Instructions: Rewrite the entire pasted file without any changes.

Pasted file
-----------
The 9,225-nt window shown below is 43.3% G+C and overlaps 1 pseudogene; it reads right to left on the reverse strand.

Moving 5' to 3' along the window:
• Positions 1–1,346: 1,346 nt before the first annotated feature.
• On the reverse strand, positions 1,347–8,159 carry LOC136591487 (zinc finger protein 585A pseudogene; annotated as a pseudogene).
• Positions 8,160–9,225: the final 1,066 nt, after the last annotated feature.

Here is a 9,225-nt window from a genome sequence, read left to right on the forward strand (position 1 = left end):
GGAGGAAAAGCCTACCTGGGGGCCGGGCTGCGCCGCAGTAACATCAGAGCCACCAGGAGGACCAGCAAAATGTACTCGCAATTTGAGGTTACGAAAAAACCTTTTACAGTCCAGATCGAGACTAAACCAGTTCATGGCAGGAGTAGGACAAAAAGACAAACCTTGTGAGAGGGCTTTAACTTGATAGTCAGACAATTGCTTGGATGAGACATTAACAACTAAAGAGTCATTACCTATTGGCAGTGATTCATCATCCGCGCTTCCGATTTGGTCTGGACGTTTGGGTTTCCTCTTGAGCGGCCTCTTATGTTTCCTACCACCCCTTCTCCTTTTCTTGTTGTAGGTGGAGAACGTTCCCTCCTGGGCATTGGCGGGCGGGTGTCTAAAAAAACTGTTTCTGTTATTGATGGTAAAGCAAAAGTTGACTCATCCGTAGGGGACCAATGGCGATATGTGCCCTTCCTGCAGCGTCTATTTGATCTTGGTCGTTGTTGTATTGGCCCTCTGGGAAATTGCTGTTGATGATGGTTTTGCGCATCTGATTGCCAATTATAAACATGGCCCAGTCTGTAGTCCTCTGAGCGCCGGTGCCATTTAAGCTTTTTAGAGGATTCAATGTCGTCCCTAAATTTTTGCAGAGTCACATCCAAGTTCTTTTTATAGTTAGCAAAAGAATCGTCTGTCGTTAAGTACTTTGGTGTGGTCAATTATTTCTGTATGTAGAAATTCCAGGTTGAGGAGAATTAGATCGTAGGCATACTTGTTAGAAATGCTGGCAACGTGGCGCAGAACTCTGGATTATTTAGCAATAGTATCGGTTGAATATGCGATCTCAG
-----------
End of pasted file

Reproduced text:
The 9,225-nt window shown below is 43.3% G+C and overlaps 1 pseudogene; it reads right to left on the reverse strand.

Moving 5' to 3' along the window:
• Positions 1–1,346: 1,346 nt before the first annotated feature.
• On the reverse strand, positions 1,347–8,159 carry LOC136591487 (zinc finger protein 585A pseudogene; annotated as a pseudogene).
• Positions 8,160–9,225: the final 1,066 nt, after the last annotated feature.

Here is a 9,225-nt window from a genome sequence, read left to right on the forward strand (position 1 = left end):
GGAGGAAAAGCCTACCTGGGGGCCGGGCTGCGCCGCAGTAACATCAGAGCCACCAGGAGGACCAGCAAAATGTACTCGCAATTTGAGGTTACGAAAAAACCTTTTACAGTCCAGATCGAGACTAAACCAGTTCATGGCAGGAGTAGGACAAAAAGACAAACCTTGTGAGAGGGCTTTAACTTGATAGTCAGACAATTGCTTGGATGAGACATTAACAACTAAAGAGTCATTACCTATTGGCAGTGATTCATCATCCGCGCTTCCGATTTGGTCTGGACGTTTGGGTTTCCTCTTGAGCGGCCTCTTATGTTTCCTACCACCCCTTCTCCTTTTCTTGTTGTAGGTGGAGAACGTTCCCTCCTGGGCATTGGCGGGCGGGTGTCTAAAAAAACTGTTTCTGTTATTGATGGTAAAGCAAAAGTTGACTCATCCGTAGGGGACCAATGGCGATATGTGCCCTTCCTGCAGCGTCTATTTGATCTTGGTCGTTGTTGTATTGGCCCTCTGGGAAATTGCTGTTGATGATGGTTTTGCGCATCTGATTGCCAATTATAAACATGGCCCAGTCTGTAGTCCTCTGAGCGCCGGTGCCATTTAAGCTTTTTAGAGGATTCAATGTCGTCCCTAAATTTTTGCAGAGTCACATCCAAGTTCTTTTTATAGTTAGCAAAAGAATCGTCTGTCGTTAAGTACTTTGGTGTGGTCAATTATTTCTGTATGTAGAAATTCCAGGTTGAGGAGAATTAGATCGTAGGCATACTTGTTAGAAATGCTGGCAACGTGGCGCAGAACTCTGGATTATTTAGCAATAGTATCGGTTGAATATGCGATCTCAG